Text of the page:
• mw

    All true. Of course, for those of us who grew up in Chicago, or understand Chicago politics, there was never any question. Any politician who cut his teeth on Chicago politics and emerged successful, is a politician who deserves respect, but there is no question of whether any differences with other pols are merely one of degree and not of kind.

    Great post, but I am surprised that you did not take the next logical step and call for Obama to quit while he was ahead, cut a deal for the VP, and step aside for the good of the party. OTOH – since you are supporting McCain, perhaps you would prefer to keep Obama in the race dividing the Dems – very sneaky on your part.

  • TerenceC

    It isn’t a question of support – it’s a question of what’s best for the majority of the people of the United States. Are we so programmed that we can only discuss the policies of Dem’s or Rep’s – and then choose sides – and then fight about it? What are the real issues……if you had to design the optimal political platform (irrespective of party) what would it be? Political parties are funded by big business and have a vested interest in keeping that relationship going – so I think they all suck, although some more than others. If I could find someone wiling to run on these 5 items (atleast these 5, there can certainly be more) I would vote for them….

    1 – Anti-war…Not necessarily a pacifist, but a strong believer in keeping our troops home unless an international treaty such as NATO needs to be enacted.
    2 – Willing to take on the Insurance industry and bring to light how we are being taken advantage of as a population – and then force Congress to do something about it.
    3 – Willing to use the presidency as a bully pulpit to completely remove any and all financial (money, dinners, flights, event tickets, everything) gifts for all government employees – elected or not. They can’t even take a glass of water in order to avoid any pretense of impropriety.
    4 – Minimum 5 year moratorium on government employment (including lobbyist activities) for any former member of the military.
    5 – Single payer health care system.

  • I am sure Obama’s troops are behind the encouragement of Hillary to drop out. But I hear an awful lot of this “extended nom fight bad for dem party’s fall chances” from partisan republicans who are openly rejoicing in the extended battle. So it certainly doesn’t see to be the case that the Obama forces are the only ones who find the hypothesis credible.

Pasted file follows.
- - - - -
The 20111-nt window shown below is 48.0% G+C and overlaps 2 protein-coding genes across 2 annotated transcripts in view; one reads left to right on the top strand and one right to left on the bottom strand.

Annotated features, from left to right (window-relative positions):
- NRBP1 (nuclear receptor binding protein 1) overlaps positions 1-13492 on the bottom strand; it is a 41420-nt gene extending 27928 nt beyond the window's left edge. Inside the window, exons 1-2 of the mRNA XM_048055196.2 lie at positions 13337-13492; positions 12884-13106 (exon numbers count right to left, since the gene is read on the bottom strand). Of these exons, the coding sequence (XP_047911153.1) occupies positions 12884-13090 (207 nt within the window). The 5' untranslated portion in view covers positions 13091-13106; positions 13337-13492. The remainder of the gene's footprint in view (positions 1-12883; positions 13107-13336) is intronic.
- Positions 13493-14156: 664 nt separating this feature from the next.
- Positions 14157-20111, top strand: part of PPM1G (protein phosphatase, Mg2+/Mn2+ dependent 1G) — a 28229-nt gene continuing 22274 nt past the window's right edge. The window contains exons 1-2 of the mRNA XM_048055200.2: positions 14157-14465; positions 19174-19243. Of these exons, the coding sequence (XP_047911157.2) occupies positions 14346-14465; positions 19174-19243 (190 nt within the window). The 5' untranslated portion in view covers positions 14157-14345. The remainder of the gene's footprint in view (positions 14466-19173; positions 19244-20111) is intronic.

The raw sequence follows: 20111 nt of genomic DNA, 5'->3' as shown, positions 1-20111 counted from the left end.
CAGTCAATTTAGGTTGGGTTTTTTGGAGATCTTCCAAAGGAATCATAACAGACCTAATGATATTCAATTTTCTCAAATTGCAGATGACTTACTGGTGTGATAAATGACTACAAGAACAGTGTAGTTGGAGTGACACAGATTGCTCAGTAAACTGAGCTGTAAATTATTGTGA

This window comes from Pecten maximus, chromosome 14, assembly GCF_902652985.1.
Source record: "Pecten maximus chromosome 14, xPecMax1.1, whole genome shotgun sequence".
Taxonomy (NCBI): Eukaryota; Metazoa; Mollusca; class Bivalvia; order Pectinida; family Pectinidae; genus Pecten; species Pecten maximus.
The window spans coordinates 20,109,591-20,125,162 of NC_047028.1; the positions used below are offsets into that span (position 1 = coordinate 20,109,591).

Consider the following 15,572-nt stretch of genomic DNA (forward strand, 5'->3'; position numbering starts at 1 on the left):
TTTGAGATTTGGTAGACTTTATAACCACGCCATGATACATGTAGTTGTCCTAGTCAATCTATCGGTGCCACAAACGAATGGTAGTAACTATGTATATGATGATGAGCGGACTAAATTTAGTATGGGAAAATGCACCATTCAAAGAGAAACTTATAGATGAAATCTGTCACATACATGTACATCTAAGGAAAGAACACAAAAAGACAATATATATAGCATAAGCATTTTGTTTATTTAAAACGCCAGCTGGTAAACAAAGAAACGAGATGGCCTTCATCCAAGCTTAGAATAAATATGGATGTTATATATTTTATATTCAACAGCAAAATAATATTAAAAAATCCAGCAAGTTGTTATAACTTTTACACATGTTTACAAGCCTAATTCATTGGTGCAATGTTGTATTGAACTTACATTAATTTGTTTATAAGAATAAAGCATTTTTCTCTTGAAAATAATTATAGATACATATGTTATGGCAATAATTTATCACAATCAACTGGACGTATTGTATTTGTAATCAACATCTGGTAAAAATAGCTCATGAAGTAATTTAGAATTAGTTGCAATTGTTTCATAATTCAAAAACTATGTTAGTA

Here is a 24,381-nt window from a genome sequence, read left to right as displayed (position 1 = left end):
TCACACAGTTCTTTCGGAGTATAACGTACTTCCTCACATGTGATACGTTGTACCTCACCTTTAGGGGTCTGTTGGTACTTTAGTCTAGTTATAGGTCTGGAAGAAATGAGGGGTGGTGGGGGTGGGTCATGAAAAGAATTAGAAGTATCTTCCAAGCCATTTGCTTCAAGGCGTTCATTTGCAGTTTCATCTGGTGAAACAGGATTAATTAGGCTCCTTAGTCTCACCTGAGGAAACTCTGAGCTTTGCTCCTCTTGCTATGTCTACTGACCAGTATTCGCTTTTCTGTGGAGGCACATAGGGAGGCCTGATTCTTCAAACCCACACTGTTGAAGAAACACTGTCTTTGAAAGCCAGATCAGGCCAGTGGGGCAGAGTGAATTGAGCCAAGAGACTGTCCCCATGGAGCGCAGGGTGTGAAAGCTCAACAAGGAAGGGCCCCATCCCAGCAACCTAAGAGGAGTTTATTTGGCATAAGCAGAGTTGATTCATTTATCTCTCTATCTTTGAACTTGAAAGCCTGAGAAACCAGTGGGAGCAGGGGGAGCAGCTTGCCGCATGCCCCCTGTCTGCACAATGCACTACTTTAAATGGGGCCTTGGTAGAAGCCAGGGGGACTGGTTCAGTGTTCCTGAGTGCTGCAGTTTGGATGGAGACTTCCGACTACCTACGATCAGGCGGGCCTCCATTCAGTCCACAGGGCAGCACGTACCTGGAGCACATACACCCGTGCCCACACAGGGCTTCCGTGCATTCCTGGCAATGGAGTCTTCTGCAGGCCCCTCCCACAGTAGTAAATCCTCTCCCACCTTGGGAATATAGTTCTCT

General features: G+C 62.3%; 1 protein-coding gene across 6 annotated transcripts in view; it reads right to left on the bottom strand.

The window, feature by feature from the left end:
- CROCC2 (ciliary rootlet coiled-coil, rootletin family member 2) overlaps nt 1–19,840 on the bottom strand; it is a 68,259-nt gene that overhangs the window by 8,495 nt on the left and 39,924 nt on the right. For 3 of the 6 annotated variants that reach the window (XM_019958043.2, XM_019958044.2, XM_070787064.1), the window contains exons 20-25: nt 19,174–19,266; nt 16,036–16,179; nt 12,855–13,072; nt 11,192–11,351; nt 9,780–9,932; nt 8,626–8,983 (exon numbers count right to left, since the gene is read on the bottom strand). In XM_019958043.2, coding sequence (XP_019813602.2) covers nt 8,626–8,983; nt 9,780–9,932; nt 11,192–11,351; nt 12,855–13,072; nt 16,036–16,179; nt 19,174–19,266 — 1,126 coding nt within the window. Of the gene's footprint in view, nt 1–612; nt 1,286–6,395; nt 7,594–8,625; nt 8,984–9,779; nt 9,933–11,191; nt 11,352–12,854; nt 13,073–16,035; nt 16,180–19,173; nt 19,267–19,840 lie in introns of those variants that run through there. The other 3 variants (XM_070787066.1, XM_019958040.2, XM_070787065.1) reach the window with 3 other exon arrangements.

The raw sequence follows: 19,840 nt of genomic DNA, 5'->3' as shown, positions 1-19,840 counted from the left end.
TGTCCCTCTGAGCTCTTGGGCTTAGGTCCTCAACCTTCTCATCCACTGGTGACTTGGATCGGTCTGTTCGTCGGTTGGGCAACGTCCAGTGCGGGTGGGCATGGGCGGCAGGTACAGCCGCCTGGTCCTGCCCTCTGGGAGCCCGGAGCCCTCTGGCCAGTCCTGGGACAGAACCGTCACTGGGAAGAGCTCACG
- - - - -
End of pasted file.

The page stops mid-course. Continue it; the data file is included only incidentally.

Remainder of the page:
The use of the term “just” in your title serves only as a pejorative, that’s the only reason to include it. But to show that Obama is indeed a politician (an easy thing to do!) does not also show that he is precisely like every other or precisely as bad as every other.

    I’m still waiting to see whether Obama modulates his positions after he secures the dem nom. I’m too old to believe in some sort of super-duper transformative Obama presidency. It’s been off the table for me for some time now, and the its continued appearance in soaring rhetoric does not trouble me at all.

    I remain quite comfortable hoping that Obama can deliver a substantial or at least noticeable improvement in tone. That seems doable, and it seems like he can do it. My vote is there for Obama’s taking if he reaches out to the middle once the gen elec arrives.

    I’ve liked McCain a lot, for many years. But at this juncture he seems to me to be too close to being all used up, a figure of last century.

  • Thomas Richards

    Rezko who received a $3.5 million loan from London-based IRAQI billionaire Nadhmi Auchi — a loan that was later forgiven in exchange for shares in a prime slice of Chicago real estate. Rezko gave $700,000 of the money to his wife and used the rest to pay legal bills and funnel cash to various supporters.”

    These Funds from Auchi’s loan helped finance a complex series of transactions between Rezko and Democratic Presidential candidate Illinois Senator Barack Obama involving the 2005 purchase of Obama’s Chicago mansion and Rezko’s purchase of an adjoining landlocked parcel.

    Rezko claims he paid “full market price” and Obama apparently received a “discount” of several hundred thousand dollars for his parcel. Rezko then improved his parcel to benefit Obama.

    Instead of handing cash to Obama, Rezko handed Obama a preferential price for property. This is the same form of “honest graft” and preferential treatment that sent former Illinois Governor Otto Kerner to jail over 30 years ago, see United States v. Isaacs, 493 F.2d 1124 (7th Cir. 1974).

    The Chicago Sun-Times recently reported that Mr. Rezko, around the same general period he was wheeling with Obama, also provided a preferential price for a property purchase by U. S. Representative Luis Gutierrez.

    Instead of transferring cash to buy influence, Rezko was engaging in structured property transactions and preferential treatment of public officials to confer significant financial benefits on them, far above the legal limits of any legitimate political contribution permitted by federal law.

    Mr. Tony Rezko who owns a slum landlord business in inner city Chicago is under indictment in Illinois for seeking to extort money from potential state vendors.

    IRAQI billionaire Nadhmi Auchi stills lives in London.

  • Vote Hillary

    You know with the Rezko trial still going on im sure Obama supporters want Hillary to drop out so much time left maybe there worried some more intresting revelations will come out about there canadate,what people should wake up and relize is if Obama wins its a very long time untill november…Mcain will beat him!!! Vote Hillary she is our best hope!